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In his first important opinions since he became Chief Justice last October, Earl Warren was clear and concise. The court was not surprised that the history of the 14th Amendment to the Constitution "(Nor shall any state deny to any person the equal protection of the laws . . .") did not clearly show an intention to prohibit segregation in the schools. In 1868, there was little public education for white children, and less for Negroes. To decide the present case, the court had to consider "public education in the light of its full development."
"Today education is perhaps the most important function of state and local governments . . . It is the very foundation of good citizenship. Today it is a principal instrument in awakening the child to cultural values, in preparing him for later professional training, and in helping him to adjust normally to his environment. In these days it is doubtful that any child may reasonably be expected to succeed in life if he is denied the opportunity of an education. Such an opportunity, where the state has undertaken to provide it, is a right which must be made available to all on equal terms."
For Hearts & Minds. For many years the South', aware that it might be brought under Supreme Court scrutiny, has justified its segregation policy as giving "equal but separate" facilities to white and Negro children. This phrase was used by the court in an 1896 case involving Jim Crow transport. This week's opinion flatly rejected "equal but separate" as a guiding principle in education.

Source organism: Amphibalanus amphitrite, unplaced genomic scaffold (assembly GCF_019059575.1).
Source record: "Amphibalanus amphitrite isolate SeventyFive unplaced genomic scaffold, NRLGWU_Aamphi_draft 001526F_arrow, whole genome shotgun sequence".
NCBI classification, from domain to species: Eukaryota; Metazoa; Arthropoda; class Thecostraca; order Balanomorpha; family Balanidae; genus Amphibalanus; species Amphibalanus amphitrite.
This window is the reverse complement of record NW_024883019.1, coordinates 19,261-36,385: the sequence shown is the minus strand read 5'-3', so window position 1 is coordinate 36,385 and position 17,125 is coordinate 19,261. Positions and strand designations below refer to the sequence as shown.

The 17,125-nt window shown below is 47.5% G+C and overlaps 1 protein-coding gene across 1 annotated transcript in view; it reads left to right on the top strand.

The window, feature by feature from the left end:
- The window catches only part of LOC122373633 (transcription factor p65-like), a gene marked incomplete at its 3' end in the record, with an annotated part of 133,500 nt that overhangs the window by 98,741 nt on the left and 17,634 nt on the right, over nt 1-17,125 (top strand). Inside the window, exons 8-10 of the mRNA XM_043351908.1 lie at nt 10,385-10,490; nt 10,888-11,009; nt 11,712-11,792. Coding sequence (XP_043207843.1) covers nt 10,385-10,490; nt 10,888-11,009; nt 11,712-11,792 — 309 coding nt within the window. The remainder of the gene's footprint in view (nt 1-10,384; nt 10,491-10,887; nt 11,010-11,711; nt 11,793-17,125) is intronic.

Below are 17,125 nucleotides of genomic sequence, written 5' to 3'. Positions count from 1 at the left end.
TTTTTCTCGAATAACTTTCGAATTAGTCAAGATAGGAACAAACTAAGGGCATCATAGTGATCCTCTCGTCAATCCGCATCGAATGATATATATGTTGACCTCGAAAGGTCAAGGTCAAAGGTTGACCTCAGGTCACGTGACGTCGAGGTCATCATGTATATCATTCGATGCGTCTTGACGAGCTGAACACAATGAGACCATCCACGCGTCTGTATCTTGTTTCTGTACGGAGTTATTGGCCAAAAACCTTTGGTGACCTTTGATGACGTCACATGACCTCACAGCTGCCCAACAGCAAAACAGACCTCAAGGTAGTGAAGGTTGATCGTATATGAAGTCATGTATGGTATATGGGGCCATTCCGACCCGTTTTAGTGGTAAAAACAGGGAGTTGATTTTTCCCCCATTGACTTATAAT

Even if physical facilities are equal, said the court, there are intangible factors which prevent "separate" from being "equal." "To separate [Negro children] from others of similar age and qualifications solely because of their race generates a feeling of inferiority as to their status in the community that may affect their hearts and minds in a way unlikely ever to be undone . . . We conclude that in the field of public education the doctrine of 'separate but equal' has no place. Separate educational facilities are inherently unequal."
Because of the complex problems involved, the Supreme Court deferred decision on the method of implementing the new policy. It asked all sides to present arguments next fall on 1) when schools should be ordered to abolish segregation and 2) who (a special master or the district courts) should set and enforce the terms under which it will be abolished.
For a scholarly New York Negro lawyer named Thurgood Marshall, the court's decision was the victory of a lifetime. Marshall, a graduate of Jim Crow schools, handled the state cases for the National Association for the Advancement of Colored People. Said he: "The most gratifying thing, in addition to the fact it was in favor of our side, is the unanimous decision and the language used. Once and for all, it's decided, completely decided."